Purgatorio -- Canto XVIII

Virgil on Love and the Soul












16 Virgil continues his discourse on love as the motive-force of all action; having apprehended some good, love inclines, desires, and rejoices at last to rest in what is loved (ll. 22-33).




















49 Here Virgil begins his analysis (based on Thomas Aquinas) of the operations of the human soul which transcends the body and yet operates with it.
















76 On the opposite side of the world, the moon appears moving west to east along the path the sun would take in Sagittarius or late November.


82 Pietola, near Mantua, is Virgil’s birthplace.






92 Ismenus and Asopus, rivers of Thebes where Bacchus was born, were the sites, along their banks, of the frenzied rites of his worship.




100 Mary "in haste" visited Elizabeth after learning of her cousin’s pregnancy (Luke 1:38-40). Julius Caesar’s speedy campaign against the forces of Pompey provides the second example of zeal, shouted by the sinners of sloth as they run past.










118 Gherardo, abbot of San Zeno in Verona, died in 1187 during the reign of Frederick I who sacked Milan in 1162 (l. 120).

121 Alberto della Scala, lord of Verona, placed his bastard and deformed son Giuseppe as abbot of San Zeno in 1292 (ll. 124-126).






133 Two more examples of sloth are the Israelites who, after passing through the Red Sea, so grumbled and rebelled in the desert that they were denied seeing the Promised Land (Exodus 14:10-20, Numbers 4:26-34); and the followers of Aeneas who stayed in Sicily rather than continue to Italy (Aeneid V, 700-778).

          The lofty teacher came to the conclusion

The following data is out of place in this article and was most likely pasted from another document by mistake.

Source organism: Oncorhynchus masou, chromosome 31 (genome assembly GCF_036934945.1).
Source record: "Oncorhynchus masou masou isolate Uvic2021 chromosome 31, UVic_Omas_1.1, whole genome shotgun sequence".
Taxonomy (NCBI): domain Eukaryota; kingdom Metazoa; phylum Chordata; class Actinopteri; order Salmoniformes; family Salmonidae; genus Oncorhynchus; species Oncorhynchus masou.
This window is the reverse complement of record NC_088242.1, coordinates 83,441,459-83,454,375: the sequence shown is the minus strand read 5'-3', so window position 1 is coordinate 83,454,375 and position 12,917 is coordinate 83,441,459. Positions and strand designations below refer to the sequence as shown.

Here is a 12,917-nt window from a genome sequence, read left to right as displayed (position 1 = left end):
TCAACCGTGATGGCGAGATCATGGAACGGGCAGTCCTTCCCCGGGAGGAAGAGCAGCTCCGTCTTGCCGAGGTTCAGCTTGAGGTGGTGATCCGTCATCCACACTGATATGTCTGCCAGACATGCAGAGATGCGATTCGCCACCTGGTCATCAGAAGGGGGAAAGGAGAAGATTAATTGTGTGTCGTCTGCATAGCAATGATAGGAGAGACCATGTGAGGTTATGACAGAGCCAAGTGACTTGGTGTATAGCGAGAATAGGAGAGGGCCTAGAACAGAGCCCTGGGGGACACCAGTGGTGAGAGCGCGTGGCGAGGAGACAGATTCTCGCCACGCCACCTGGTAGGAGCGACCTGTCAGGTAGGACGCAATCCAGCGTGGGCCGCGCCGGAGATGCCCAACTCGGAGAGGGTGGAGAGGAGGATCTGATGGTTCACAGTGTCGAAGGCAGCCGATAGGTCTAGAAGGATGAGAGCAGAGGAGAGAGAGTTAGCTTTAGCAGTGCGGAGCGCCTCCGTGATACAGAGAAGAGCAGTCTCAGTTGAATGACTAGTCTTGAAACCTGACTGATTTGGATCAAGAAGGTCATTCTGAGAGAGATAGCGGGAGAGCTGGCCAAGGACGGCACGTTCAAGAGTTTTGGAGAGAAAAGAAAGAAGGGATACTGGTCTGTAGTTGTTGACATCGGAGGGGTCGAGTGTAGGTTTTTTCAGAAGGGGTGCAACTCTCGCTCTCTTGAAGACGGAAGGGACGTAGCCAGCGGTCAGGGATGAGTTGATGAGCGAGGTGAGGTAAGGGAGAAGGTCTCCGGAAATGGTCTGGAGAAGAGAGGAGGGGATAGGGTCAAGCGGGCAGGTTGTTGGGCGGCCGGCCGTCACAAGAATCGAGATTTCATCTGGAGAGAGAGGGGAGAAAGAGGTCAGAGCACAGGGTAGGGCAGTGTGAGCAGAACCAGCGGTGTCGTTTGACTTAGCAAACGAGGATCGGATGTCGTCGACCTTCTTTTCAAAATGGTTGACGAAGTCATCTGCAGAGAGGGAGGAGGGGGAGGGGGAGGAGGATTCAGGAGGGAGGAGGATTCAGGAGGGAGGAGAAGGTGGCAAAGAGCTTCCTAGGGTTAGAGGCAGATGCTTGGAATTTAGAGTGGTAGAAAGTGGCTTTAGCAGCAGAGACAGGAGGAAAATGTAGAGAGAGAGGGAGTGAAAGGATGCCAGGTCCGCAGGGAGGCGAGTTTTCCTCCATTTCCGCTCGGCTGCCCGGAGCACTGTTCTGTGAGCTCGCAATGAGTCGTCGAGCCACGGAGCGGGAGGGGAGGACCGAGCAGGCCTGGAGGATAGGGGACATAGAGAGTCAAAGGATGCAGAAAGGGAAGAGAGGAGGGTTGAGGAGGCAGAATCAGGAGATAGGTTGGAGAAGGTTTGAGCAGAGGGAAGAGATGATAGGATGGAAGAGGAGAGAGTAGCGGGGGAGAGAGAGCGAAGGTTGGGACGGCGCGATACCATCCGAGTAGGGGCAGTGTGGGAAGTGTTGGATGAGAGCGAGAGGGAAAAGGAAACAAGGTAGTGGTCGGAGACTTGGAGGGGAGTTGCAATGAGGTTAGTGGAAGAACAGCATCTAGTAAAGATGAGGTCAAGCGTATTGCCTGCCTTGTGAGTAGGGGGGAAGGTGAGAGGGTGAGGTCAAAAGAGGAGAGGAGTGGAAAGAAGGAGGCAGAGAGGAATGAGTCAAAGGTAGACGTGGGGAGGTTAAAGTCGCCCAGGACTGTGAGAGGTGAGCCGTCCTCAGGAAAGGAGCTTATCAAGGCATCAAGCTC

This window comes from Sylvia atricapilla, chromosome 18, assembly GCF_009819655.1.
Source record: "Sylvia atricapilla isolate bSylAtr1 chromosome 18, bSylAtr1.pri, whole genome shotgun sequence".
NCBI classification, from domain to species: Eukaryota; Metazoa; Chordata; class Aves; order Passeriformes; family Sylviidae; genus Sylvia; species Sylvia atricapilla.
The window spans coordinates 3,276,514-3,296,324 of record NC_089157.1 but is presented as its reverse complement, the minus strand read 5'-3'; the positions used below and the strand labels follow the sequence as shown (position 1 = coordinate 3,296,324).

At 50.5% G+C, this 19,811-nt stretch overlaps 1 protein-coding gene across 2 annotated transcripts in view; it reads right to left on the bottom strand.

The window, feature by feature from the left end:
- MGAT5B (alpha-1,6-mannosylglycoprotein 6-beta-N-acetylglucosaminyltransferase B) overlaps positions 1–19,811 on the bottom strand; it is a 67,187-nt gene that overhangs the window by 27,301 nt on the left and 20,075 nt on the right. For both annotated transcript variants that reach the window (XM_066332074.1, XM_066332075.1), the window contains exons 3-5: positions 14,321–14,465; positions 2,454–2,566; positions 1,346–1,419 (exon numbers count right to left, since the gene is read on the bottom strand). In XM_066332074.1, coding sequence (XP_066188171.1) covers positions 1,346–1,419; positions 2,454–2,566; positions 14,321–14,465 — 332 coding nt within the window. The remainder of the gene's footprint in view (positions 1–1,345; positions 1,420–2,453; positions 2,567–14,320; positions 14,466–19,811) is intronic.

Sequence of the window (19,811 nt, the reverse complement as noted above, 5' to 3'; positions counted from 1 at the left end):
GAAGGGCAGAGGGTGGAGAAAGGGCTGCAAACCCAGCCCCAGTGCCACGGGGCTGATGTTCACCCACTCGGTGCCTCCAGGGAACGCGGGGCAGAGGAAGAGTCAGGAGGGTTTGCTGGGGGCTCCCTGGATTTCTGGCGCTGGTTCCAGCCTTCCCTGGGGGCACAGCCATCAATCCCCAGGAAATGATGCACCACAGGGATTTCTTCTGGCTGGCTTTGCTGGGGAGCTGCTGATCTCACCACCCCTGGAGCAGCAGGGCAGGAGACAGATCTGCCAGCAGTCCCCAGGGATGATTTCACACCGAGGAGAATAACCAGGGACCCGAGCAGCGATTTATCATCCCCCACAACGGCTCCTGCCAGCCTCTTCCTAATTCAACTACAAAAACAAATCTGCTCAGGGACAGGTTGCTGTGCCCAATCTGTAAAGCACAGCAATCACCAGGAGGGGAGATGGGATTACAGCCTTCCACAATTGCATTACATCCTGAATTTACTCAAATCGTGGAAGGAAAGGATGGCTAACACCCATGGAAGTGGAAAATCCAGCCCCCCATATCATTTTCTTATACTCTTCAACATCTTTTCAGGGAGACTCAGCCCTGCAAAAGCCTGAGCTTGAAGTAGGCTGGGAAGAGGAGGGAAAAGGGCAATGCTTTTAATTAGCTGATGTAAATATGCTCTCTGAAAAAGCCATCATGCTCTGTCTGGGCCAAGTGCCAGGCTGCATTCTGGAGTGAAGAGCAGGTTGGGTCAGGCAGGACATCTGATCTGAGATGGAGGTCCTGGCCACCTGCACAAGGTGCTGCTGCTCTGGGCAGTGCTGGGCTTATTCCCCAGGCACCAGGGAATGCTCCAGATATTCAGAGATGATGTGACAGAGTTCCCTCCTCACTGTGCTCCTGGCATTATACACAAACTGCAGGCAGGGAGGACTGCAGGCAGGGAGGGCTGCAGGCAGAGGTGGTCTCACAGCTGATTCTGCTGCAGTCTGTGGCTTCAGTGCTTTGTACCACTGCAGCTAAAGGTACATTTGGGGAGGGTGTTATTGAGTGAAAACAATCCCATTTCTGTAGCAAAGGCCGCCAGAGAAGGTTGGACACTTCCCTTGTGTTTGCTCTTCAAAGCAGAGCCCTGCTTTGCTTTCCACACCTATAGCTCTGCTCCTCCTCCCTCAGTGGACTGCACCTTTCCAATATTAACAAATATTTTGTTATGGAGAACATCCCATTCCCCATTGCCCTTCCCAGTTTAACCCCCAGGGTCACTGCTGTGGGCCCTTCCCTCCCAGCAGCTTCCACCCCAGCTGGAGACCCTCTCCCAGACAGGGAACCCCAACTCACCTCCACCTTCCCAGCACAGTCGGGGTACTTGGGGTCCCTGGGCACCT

Of his discourse and looked intently into
          My eyes to see if I appeared content,
          And I, who was by now parched with fresh thirst,
5         Kept outward silence, but within I said,
          "Perhaps I irk him with too many questions."
          But that true father, who intuited
          The timid wish that would not be let out,
          By speaking gave me confidence to speak.
10       With that I said, "Master, my sight is so
          Enlivened by your light that I grasp clearly
          All that your words explain or analyze.
          "Therefore I beg you, gentle father dear,
          Teach me this love to which you have reduced
15       Every good action and its opposite."
          "Direct toward me," he answered, "the sharp beams
          Of your mind’s eye, and you shall plainly see
          The error of the blind passed off as guides.
          "The intellect, created quick to love,
20       Responds to everything that pleases it
          As soon as pleasure wakens it to act.
          "Your apprehension draws an image from
          A real object and displays it in you
          So that it makes the mind attend to it;
25       "And if, attentive, the mind tends toward it,
          That tendency is love: it is its nature
          Which is by pleasure bound anew in you.
          "Then, just as fire by its innate form
          Flies ever higher to reach that element
30       Where in its matter it may longest last,
          "So the enamored mind falls into longing,
          Which is a spiritual motion and never rests
          Until the thing it loves has made it happy.
          "Now you may plainly see how far the truth
35       Is hidden from those people who maintain
          That every love is in itself praiseworthy,
          "Because perhaps its subject-matter seems
          Always to be good, but every imprint
          Is not flawless although the wax is fine."
40       "Your discourse and my thoughts that followed it,"
          I answered him, "have opened love to me,
          But that has made me still more full of doubt;
          "For if love is offered to us from without
          And if the soul treads on no other foot,
45       It gains no merit, walking straight or crooked."
          And he told me, "As much as reason sees here
          I can inform you; beyond that, just wait
          For Beatrice, since it is a point of faith.
          "Every substantial form that is distinct
50       From matter and is yet united with it
          Holds a specific power in itself
          "Which is not seen except in operation
          And only in its effects is it shown,
          As the life of a plant in its green leaves.
55       "And so man does not know where understanding
          Of his first ideas derives, nor where
          Affection for first objects of desire,
          "Which both are in you as instinct in the bee